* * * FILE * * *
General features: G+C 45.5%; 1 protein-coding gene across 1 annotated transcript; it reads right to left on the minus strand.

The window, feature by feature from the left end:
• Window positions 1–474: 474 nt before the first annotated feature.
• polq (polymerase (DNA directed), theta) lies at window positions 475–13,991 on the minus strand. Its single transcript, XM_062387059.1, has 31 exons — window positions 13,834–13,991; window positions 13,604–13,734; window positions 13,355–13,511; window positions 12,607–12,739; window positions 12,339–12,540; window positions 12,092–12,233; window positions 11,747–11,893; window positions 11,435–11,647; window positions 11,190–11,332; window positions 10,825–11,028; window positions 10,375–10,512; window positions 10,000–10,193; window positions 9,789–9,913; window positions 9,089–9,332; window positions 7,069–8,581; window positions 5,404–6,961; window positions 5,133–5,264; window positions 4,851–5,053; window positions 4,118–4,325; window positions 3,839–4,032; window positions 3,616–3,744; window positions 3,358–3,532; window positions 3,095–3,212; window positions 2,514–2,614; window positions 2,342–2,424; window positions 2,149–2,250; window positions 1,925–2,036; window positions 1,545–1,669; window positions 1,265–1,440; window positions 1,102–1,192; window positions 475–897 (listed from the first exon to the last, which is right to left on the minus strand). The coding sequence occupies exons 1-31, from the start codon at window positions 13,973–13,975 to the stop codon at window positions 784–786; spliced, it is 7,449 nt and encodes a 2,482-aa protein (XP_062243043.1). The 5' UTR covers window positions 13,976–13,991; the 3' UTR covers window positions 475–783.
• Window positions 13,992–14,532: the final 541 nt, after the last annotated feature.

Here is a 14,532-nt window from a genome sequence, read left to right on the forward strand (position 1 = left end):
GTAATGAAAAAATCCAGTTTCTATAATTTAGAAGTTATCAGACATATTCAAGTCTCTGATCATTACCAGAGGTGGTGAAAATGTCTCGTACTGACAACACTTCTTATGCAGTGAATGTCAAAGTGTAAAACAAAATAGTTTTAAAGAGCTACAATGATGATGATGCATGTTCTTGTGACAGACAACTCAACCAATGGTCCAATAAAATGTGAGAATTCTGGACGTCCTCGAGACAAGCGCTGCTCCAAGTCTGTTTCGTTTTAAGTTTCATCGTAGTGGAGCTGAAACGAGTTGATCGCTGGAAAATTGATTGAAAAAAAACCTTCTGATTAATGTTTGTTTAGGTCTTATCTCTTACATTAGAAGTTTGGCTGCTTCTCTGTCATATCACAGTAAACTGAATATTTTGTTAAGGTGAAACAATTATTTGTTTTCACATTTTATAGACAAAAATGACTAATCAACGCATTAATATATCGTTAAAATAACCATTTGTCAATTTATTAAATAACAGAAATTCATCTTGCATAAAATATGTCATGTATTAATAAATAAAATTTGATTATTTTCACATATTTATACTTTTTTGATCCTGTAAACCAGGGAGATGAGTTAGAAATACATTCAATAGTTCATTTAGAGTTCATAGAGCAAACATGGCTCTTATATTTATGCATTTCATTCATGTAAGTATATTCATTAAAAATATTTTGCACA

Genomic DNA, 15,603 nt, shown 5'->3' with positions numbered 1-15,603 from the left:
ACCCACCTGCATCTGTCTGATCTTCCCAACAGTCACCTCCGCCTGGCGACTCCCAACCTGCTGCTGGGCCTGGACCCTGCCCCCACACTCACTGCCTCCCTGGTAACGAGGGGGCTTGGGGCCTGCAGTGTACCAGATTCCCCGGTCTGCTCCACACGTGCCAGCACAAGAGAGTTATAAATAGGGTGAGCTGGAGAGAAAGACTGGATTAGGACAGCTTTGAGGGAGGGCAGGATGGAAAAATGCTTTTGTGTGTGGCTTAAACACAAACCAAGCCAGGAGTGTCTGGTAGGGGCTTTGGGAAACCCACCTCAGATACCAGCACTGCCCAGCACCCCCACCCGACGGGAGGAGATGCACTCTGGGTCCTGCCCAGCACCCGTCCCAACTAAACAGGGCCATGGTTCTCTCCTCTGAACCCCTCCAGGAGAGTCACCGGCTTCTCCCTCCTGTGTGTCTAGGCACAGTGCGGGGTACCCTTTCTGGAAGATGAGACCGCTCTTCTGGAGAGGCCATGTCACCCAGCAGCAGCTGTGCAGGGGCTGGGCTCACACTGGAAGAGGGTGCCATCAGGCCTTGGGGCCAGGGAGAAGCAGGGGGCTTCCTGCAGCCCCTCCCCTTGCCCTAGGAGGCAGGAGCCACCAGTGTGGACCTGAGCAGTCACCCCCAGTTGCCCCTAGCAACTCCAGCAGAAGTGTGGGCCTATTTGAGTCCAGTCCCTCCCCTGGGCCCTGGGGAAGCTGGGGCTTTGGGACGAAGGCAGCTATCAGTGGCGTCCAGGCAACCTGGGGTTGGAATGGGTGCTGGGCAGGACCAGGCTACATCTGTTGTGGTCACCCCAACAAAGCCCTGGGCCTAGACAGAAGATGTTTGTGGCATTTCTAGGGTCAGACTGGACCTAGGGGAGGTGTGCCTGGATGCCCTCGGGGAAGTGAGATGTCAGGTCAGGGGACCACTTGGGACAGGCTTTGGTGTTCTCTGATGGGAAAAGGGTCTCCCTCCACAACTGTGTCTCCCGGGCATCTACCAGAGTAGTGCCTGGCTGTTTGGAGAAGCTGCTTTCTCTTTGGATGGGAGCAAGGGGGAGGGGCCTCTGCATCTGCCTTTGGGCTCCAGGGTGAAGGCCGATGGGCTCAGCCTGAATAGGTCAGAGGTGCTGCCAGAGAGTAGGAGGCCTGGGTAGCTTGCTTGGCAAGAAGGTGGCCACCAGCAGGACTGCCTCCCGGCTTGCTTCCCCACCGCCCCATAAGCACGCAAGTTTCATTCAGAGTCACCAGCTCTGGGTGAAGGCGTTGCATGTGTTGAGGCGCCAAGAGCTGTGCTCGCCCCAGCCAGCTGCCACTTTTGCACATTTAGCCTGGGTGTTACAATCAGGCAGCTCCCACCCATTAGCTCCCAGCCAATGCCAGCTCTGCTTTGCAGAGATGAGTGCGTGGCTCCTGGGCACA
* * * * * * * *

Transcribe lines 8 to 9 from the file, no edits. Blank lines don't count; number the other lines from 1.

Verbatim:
Genomic DNA, 15,603 nt, shown 5'->3' with positions numbered 1-15,603 from the left:
ACCCACCTGCATCTGTCTGATCTTCCCAACAGTCACCTCCGCCTGGCGACTCCCAACCTGCTGCTGGGCCTGGACCCTGCCCCCACACTCACTGCCTCCCTGGTAACGAGGGGGCTTGGGGCCTGCAGTGTACCAGATTCCCCGGTCTGCTCCACACGTGCCAGCACAAGAGAGTTATAAATAGGGTGAGCTGGAGAGAAAGACTGGATTAGGACAGCTTTGAGGGAGGGCAGGATGGAAAAATGCTTTTGTGTGTGGCTTAAACACAAACCAAGCCAGGAGTGTCTGGTAGGGGCTTTGGGAAACCCACCTCAGATACCAGCACTGCCCAGCACCCCCACCCGACGGGAGGAGATGCACTCTGGGTCCTGCCCAGCACCCGTCCCAACTAAACAGGGCCATGGTTCTCTCCTCTGAACCCCTCCAGGAGAGTCACCGGCTTCTCCCTCCTGTGTGTCTAGGCACAGTGCGGGGTACCCTTTCTGGAAGATGAGACCGCTCTTCTGGAGAGGCCATGTCACCCAGCAGCAGCTGTGCAGGGGCTGGGCTCACACTGGAAGAGGGTGCCATCAGGCCTTGGGGCCAGGGAGAAGCAGGGGGCTTCCTGCAGCCCCTCCCCTTGCCCTAGGAGGCAGGAGCCACCAGTGTGGACCTGAGCAGTCACCCCCAGTTGCCCCTAGCAACTCCAGCAGAAGTGTGGGCCTATTTGAGTCCAGTCCCTCCCCTGGGCCCTGGGGAAGCTGGGGCTTTGGGACGAAGGCAGCTATCAGTGGCGTCCAGGCAACCTGGGGTTGGAATGGGTGCTGGGCAGGACCAGGCTACATCTGTTGTGGTCACCCCAACAAAGCCCTGGGCCTAGACAGAAGATGTTTGTGGCATTTCTAGGGTCAGACTGGACCTAGGGGAGGTGTGCCTGGATGCCCTCGGGGAAGTGAGATGTCAGGTCAGGGGACCACTTGGGACAGGCTTTGGTGTTCTCTGATGGGAAAAGGGTCTCCCTCCACAACTGTGTCTCCCGGGCATCTACCAGAGTAGTGCCTGGCTGTTTGGAGAAGCTGCTTTCTCTTTGGATGGGAGCAAGGGGGAGGGGCCTCTGCATCTGCCTTTGGGCTCCAGGGTGAAGGCCGATGGGCTCAGCCTGAATAGGTCAGAGGTGCTGCCAGAGAGTAGGAGGCCTGGGTAGCTTGCTTGGCAAGAAGGTGGCCACCAGCAGGACTGCCTCCCGGCTTGCTTCCCCACCGCCCCATAAGCACGCAAGTTTCATTCAGAGTCACCAGCTCTGGGTGAAGGCGTTGCATGTGTTGAGGCGCCAAGAGCTGTGCTCGCCCCAGCCAGCTGCCACTTTTGCACATTTAGCCTGGGTGTTACAATCAGGCAGCTCCCACCCATTAGCTCCCAGCCAATGCCAGCTCTGCTTTGCAGAGATGAGTGCGTGGCTCCTGGGCACA